Convocation Events

Convocation Home

2018-2019

"The Search for Justice"

These events have been coordinated by members of the faculty and staff to complement this year's keynote address and theme.  They allow us to keep the discussion going throughout the year.  Should you have any questions about a particular event, please reach out to the person(s) indicated as the coordinator.

FALL 2018:

Myron GlickOn Tuesday, September 18, Dr. Myron Glick, founder and chief executive officer at the Jericho Road Community Health Center in Buffalo, will address the campus at 6:00 pm in Rosch Recital Hall.  He will discuss "Confronting Health Inequality: One Doctor's Experience in Buffalo and around the World."  The Health Center is on the west side of Buffalo and provides health care services to nearly 1000 people every week.  Justice is listed as one of the core values the health center, "We advocate for society's most vulnerable members in all forums."  Jericho Road Community Health Center provides a culturally sensitive medical home, especially for refugee and low-income community members, facilitating wellness and self-sufficiency by addressing health, education, economic and spiritual barriers in order to demonstrate Jesus’ unconditional love for the whole person.  Contact: Dr. Ted Lee.                            

                                                                                                             

Cleve JonesDuring the month of October (date and time TBA), AIDS quiltLGBTQ and human rights activist Cleve Jones will join us via Skype.  Jones, a protegee of Harvey Milk, was the first openly gay man elected to public office in the United States; he has been involved in social movements for nearly five decades.  Jones is the creator of the NAMES Project AIDS Memorial Quilt, and co-founder of the San Francisco AIDS Foundation, the author of the Lambda Literary award-winning memoir When We Rise: My Life in the Movement, and he played an instrumental role in the fight for marriage equality.  Much of his current work focuses on the labor movement via his role as an organizer for the hospitality workers' union, UNITE HERE.  The discussion will be moderated by Dr. Jeff Iovannone, coordinator.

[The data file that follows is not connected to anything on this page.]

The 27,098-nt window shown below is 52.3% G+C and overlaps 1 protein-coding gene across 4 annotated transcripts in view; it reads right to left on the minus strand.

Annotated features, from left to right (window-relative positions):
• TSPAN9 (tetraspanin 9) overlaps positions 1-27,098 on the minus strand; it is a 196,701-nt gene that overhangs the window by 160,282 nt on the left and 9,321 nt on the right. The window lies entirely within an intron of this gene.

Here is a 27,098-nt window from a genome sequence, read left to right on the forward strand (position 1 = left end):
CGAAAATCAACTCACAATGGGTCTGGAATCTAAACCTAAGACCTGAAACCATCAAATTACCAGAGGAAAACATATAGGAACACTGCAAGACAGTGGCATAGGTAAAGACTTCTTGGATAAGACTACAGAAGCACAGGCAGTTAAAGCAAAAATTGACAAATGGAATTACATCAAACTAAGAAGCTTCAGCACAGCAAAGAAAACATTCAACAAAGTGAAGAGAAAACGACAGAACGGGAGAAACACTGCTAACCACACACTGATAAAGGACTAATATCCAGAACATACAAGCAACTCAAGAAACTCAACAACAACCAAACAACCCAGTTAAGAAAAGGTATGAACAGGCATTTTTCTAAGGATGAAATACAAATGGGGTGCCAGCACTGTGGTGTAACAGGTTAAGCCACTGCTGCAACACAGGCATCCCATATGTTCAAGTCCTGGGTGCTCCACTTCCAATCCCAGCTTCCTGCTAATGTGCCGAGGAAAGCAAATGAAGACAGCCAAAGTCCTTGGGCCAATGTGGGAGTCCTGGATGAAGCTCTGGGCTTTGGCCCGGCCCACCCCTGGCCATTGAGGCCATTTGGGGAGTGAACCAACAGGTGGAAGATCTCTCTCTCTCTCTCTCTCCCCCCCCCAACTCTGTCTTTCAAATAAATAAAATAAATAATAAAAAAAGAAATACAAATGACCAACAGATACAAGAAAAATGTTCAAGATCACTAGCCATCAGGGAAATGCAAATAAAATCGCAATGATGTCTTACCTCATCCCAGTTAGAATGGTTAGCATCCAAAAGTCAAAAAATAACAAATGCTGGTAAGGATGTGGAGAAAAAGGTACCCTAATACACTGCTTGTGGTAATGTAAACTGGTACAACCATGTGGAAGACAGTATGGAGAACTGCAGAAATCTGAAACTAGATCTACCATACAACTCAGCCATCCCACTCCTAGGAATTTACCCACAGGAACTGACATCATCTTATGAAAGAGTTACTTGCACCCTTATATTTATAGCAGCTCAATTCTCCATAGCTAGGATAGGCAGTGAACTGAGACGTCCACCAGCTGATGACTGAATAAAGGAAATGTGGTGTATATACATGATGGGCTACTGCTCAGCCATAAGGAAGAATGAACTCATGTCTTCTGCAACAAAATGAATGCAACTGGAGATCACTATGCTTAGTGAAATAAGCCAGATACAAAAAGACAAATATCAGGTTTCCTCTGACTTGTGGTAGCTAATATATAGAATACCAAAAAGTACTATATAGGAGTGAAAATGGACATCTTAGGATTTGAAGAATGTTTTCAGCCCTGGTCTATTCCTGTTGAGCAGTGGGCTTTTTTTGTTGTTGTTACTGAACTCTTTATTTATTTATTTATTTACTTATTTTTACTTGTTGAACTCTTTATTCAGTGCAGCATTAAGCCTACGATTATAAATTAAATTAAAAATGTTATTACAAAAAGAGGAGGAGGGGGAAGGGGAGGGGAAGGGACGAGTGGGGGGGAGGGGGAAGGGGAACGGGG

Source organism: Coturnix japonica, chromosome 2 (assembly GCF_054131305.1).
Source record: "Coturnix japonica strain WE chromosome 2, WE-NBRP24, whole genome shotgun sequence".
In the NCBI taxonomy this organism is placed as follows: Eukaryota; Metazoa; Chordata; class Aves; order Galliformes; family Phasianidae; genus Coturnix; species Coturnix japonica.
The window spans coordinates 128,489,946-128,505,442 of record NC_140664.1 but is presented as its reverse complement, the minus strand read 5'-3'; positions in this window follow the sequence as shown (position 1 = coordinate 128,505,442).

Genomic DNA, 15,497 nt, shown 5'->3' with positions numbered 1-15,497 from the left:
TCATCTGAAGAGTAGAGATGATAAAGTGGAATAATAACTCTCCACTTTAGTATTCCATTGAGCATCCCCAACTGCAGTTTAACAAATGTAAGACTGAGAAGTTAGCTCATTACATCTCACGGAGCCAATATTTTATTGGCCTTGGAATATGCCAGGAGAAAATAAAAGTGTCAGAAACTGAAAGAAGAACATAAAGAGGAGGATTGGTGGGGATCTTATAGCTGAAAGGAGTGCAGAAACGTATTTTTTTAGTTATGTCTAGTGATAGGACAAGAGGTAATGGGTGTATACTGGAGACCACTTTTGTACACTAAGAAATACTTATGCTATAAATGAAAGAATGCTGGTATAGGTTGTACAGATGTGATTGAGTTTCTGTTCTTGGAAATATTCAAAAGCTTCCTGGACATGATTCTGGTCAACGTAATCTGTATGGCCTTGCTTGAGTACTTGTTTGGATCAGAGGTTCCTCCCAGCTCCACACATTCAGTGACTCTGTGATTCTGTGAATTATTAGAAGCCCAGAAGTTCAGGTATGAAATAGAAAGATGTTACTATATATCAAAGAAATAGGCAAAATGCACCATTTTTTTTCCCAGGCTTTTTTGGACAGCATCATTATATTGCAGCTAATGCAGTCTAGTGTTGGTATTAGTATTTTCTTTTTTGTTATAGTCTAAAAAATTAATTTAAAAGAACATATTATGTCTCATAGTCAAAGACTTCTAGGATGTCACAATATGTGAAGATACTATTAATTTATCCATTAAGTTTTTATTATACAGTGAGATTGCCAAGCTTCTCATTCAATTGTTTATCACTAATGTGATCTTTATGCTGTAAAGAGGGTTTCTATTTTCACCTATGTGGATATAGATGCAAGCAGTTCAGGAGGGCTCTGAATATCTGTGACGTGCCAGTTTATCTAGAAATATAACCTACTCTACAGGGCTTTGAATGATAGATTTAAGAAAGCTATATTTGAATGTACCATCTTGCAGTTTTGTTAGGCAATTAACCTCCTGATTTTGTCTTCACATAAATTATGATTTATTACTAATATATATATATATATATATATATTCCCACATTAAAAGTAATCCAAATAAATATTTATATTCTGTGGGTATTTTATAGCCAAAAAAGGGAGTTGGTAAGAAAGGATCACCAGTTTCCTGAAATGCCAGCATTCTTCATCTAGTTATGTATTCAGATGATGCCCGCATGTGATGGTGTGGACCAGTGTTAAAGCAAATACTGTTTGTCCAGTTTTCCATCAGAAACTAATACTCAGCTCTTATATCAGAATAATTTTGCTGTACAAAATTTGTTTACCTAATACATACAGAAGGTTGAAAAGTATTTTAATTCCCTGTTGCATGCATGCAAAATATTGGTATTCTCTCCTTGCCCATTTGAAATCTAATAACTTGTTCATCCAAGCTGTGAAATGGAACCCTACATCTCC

Sharon Flake, young adult author and YWCA Racial Justice Award winner, will join Sharon Flakeus from Thursday, October 18-Saturday, October 20 (Homecoming weekend) for a reading that will be open to the campus, area secondary schools, and alumnni (late afternoon on Friday, October 19; time and location TBA).  The author of nine books written for children and adolescents, Flake's presentation at Fredonia will mark the 20th anniversary of her groundbreaking book The Skin I'm In, which was named a New York Public Library Top Ten Book for the Ten Age and received a YALSA Best Book for Young Adults award.  Flake has also received three Coretta Scott King Author Awards.  She is well-positioned to talk about the search for justice.  Contact: Dr. Ann Siegle-Drege.

 

Peter FoleyIn conjunction with the Writers @ Work program, former U. S. ambassador and Fredonia alumnus James B. Foley will visit the campus to discuss "Peace through Speech: Dialogues around Sustainable Justice" on Thursday, November 8 at 7:00 pm in the Kelly Family Auditorium.  According to the Center for Sustainable Justice, "The general principle of sustainable justice is to turn bad into good, contributing to social harmony, and personal and societal development.  After nearly thirty years' experience in foreign relations and diplomacy - including the roles of U.S. Ambassador to Haiti (2003-2005) and to Croatia (2009-2012) and the Senior Coordinator for Iraqi Refugees (2007-2009) - Foley is well-prepared to consider questions related to justice from multiple perspectives.  He will discuss the challenges he has faced in his diplomatic roles and the limits he has encountered when seeking to define justice and coexist peacefully on an international scale.  On Friday, November 10 at 3:00 pm in the English Reading Room, Mr. Foley will share with a student-writing workshop his strategies for facilitating peacful dialogue around challenging issues.  Contact: Dr. Natalie Gerber.